Africa is a continent of potential, and service members at the Southern European Task Force, Africa work every day to help African partners turn that potential into reality, said Army Maj. Gen. Todd R. Wasmund, commander of the unit based in Vicenza, Italy.
“We are responsible for all of the Army’s operations, activities and investments in support of U.S. Africa Command,” Wasmund said today.
Africa is the second largest continent, with more than 50 nations and hundreds of languages. Tens of millions of people live in poverty even as the resources exist to lift up populations.
The African continent contains more ungoverned, under-governed or misgoverned areas, which attract extremist groups like Boko Haram, al-Shabaab, al-Qaida and the like, according to Defense Department officials.
It’s also a continent with little infrastructure and many natural disasters.
SETAF-AF — as the task force is abbreviated — provides a scalable crisis response option to the commander of U.S. Africa Command. “It is scalable from a platoon all the way to a two-star Joint Task Force headquarters,” Wasmund said. The command had to do that recently following the coup in Niger. The task force quickly stood up and managed the U.S. forces in Niger. There are about 1,000 U.S. service members in the country with a small footprint in the capital of Niamey and the most at an airfield in Agadez. The command provides the facilities for the Air Force and Special Operations Command — Africa, which had the counter terrorism mission.
Yesterday, the State Department said that the July 26 deposition of the elected president was, indeed, a coup, which limits the aid the command may provide to Niger. Restrictions under section 7008 of the U.S. Department of State’s annual appropriations dictate what the U.S. can provide to Niger in foreign assistance, as well as military training and equipment.
“With the announcement yesterday of the 7008 status for Niger, there will be some things that are suspended,” Waslund said. “They do require a little bit more scrutiny of how we might provide some of that partner support. That’s not something we can continue without further policy decisions.”
The 7008 status does not mean no communications between the militaries. The command will continue to maintain communications as the State Department establishes with the Nigerien junta a path to reestablish constitutional government, the general said.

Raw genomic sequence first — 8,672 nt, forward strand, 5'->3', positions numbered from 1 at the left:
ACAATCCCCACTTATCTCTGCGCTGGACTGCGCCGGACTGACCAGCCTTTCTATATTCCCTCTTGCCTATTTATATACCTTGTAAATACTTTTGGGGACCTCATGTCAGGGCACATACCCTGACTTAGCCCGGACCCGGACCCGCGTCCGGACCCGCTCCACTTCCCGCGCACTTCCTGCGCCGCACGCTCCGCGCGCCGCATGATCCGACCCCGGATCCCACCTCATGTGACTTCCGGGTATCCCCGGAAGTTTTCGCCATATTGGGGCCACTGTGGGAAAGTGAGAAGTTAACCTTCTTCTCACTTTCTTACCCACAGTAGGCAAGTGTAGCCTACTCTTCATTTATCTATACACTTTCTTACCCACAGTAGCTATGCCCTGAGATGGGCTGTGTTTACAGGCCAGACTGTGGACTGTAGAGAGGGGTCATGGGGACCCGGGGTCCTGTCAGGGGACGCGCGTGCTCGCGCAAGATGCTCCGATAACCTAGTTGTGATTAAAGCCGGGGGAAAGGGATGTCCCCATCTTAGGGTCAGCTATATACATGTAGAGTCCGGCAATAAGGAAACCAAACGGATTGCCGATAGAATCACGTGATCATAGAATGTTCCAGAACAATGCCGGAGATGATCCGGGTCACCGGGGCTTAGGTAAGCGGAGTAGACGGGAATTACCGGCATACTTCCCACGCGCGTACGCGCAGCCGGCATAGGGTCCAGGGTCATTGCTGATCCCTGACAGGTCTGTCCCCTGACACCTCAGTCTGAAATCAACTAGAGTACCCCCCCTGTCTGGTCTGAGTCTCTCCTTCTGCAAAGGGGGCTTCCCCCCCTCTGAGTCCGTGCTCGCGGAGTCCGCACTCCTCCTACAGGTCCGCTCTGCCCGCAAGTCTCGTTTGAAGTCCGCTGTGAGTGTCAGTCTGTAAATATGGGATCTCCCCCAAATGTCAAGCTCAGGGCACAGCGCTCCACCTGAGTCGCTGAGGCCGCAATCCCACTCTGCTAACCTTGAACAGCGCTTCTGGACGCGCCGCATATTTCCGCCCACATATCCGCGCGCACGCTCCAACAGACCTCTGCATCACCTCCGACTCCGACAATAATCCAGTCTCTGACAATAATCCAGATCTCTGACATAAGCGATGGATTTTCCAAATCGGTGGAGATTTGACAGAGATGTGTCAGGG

Overall, the command’s operational activities include security cooperation, exercises, key leader engagements, medical readiness exercises, and a whole host of other engagements during the course of the year.
The command also provides crisis response, which they provided when they ran a non-combatant evacuation operation from Sudan earlier this year.
While West Africa is a focus for the command — it is the most populated portion area — it engages across the continent. The biggest exercise each year is African Lion — hosted by Morocco and SETAF-AF. It brings together nations from the continent and from Europe to train together. The command also sponsors a yearly African Land Forces Symposium giving military leaders the chance to meet and exchange ideas.
SETAF-AF and U.S. Africa Command help partner militaries as many of them mount their own counterterrorism efforts. U.S. service members help train partner militaries and help as they establish new capabilities. The Africans train with U.S. Army security force assistance brigades and with civil affairs teams. U.S. military personnel participate in medical readiness exercises and more. “We have a lot to offer, but we are careful about their capacity so that we don’t overwhelm them,” the general said.
The command works hand in glove with the National Guard’s State Partnership Program. Wasmund called the program “brilliant” and said it was a true force multiplier. The program, which started 20 years ago in Africa, pairs a State National Guard unit with an African nation. The first two partnerships were Morocco-Utah and South Africa-New York.
“These soldiers grew up together,” the general said. “That gives us this depth of relationship, [and] continuity. What we’re doing is ensuring everything … we do with the African partner is synchronized and complimentary.”